ATTORNEY FOR PARENT WHO FOUGHT SYSTEM
URGES CURRENT SYSTEM BE SCRAPPED IMMEDIATELY
LOUISVILLE --As the Louisville school system begins to adjust to a U.S. Supreme Court decision striking down its student assignment program, the new superintendent said yesterday that its system might need only to be tweaked, not overhauled.
Sheldon Berman, who took over the nation's 26th-largest school system on Monday, said that, even though the high court struck down the use of race in placing students, an opinion by Justice Anthony Kennedy could leave Jefferson County Public Schools in good shape.
"It gives us a lot of flexibility to stay with the current plan with some modifications," Berman said of Kennedy's opinion.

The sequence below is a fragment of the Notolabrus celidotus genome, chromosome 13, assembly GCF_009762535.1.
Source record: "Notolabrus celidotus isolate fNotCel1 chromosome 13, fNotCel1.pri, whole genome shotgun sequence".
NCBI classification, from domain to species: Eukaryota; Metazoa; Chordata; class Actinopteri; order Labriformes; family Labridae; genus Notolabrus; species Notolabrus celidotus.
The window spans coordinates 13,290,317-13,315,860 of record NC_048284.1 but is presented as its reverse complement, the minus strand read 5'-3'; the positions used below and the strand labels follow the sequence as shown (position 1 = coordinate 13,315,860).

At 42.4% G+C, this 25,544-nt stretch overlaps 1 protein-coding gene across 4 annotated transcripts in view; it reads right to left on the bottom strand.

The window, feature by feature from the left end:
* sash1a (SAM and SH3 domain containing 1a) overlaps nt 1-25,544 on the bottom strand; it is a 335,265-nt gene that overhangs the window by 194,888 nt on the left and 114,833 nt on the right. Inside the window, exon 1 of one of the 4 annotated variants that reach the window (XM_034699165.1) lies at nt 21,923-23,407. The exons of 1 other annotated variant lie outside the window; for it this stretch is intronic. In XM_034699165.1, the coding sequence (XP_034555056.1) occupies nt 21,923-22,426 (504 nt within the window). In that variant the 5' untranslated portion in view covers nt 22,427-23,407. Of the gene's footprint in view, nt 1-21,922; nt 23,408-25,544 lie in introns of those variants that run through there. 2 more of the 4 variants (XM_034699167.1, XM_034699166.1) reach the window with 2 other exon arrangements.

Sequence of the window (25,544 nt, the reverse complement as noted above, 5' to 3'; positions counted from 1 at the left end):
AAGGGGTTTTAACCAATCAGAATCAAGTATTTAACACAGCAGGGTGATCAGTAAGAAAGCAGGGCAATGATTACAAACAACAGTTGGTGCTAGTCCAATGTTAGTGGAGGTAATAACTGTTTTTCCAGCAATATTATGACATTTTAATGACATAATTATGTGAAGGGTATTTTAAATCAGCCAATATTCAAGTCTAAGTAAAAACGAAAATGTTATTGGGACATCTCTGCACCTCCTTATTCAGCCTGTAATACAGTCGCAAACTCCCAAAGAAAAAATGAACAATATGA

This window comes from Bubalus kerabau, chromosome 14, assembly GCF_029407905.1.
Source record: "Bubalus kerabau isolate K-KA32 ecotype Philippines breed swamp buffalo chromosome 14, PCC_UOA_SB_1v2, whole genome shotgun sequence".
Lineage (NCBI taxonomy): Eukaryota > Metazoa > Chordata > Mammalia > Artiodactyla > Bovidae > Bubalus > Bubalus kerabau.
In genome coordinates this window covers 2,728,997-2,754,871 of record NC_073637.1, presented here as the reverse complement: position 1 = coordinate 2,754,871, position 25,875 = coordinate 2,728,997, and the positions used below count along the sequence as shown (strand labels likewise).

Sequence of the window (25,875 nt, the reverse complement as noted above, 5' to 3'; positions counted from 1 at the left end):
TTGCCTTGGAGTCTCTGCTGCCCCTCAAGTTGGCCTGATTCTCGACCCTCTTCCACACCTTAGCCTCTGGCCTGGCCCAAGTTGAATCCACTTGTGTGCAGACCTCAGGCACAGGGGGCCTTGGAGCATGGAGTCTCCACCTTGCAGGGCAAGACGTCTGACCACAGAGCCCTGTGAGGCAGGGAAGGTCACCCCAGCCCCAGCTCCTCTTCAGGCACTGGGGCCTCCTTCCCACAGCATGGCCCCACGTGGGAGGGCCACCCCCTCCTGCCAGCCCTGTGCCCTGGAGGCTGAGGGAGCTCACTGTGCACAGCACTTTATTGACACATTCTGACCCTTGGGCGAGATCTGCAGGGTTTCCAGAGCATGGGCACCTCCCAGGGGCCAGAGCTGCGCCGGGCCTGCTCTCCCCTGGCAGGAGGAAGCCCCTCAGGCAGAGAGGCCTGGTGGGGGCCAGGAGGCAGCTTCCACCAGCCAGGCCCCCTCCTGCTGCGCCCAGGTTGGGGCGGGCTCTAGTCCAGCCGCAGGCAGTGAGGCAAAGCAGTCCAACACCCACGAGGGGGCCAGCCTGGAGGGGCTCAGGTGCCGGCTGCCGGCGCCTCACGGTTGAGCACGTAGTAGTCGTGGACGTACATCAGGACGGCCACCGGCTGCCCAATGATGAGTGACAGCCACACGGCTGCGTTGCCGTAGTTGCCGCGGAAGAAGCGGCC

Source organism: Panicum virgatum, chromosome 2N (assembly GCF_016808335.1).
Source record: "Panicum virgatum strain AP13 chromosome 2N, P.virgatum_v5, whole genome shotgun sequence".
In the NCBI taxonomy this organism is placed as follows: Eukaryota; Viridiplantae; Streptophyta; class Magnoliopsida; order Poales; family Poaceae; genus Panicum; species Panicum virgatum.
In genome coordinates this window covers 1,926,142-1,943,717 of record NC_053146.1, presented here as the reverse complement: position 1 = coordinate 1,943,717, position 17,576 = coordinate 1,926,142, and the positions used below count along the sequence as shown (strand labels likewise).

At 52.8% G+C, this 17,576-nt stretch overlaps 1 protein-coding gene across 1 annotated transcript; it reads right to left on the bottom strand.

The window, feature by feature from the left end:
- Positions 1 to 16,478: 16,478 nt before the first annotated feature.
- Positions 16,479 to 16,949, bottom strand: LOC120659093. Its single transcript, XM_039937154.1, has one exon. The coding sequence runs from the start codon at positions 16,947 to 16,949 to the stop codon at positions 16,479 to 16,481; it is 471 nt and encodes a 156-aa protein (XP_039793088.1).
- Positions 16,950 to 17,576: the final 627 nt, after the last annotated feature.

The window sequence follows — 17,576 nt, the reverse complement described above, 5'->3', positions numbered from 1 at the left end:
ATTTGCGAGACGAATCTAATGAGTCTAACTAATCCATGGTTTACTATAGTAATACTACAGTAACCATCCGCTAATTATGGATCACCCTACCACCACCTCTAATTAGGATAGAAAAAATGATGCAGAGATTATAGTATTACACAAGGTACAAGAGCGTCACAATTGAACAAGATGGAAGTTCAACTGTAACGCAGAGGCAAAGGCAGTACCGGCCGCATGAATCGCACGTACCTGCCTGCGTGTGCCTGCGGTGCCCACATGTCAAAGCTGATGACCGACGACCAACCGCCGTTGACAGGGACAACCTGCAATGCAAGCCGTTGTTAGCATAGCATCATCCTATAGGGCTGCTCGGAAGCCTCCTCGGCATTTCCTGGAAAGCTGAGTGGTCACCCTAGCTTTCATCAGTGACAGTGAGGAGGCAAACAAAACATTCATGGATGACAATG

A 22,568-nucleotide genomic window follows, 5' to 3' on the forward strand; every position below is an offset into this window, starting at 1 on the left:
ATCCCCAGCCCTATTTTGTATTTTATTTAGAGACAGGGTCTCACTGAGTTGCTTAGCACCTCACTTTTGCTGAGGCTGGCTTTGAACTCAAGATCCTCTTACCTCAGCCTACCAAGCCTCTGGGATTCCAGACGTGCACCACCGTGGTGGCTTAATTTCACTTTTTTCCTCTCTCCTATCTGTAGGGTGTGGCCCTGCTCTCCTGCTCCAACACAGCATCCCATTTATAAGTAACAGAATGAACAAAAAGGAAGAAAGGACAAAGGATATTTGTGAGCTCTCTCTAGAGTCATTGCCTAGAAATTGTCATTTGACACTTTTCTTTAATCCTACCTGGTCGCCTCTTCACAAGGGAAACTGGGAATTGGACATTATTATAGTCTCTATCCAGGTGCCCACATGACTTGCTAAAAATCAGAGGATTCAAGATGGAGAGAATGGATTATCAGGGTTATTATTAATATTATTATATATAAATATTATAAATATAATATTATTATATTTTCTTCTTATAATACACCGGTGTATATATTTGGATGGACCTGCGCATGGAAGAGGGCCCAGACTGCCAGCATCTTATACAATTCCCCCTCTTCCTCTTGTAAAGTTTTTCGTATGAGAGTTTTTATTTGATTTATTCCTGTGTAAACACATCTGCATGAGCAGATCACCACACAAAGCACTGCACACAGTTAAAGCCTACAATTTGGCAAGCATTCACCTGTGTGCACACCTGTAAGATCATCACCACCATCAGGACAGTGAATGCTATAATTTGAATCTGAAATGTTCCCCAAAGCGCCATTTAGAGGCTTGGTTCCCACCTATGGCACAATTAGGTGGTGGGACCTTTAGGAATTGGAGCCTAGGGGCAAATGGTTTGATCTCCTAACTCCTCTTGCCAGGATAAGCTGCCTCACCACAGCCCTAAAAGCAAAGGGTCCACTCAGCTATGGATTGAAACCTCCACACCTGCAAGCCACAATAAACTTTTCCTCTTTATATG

Last week, Kennedy went along with the court's four most conservative members in rejecting the Louisville and Seattle student assignment plans, but also said race could sometimes be a component of school efforts to achieve diversity. Kennedy wrote that he disagreed with an interpretation that the majority opinion completely foreclosed the use of race in any circumstance.
Kennedy suggested that districts can draw attendance zones, strategically locate new schools and recruit students and teachers in a targeted fashion.
Berman, whose previous job was head of the Hudson, Mass., school district, said school diversity is important, but rejected the idea of neighborhood schools if it meant a return to segregated facilities.
"I'm not sure that's a solution," Berman said. "I'm not leaning in that direction and I'm not sure the board is leaning in that direction."
Attorney Teddy Gordon, who represented Louisville parent Crystal Meredith in challenging the student assignment plan, has said he wants the current system scrapped immediately and will ask a judge to enforce the Supreme Court's decision.
This from the Herald-Leader.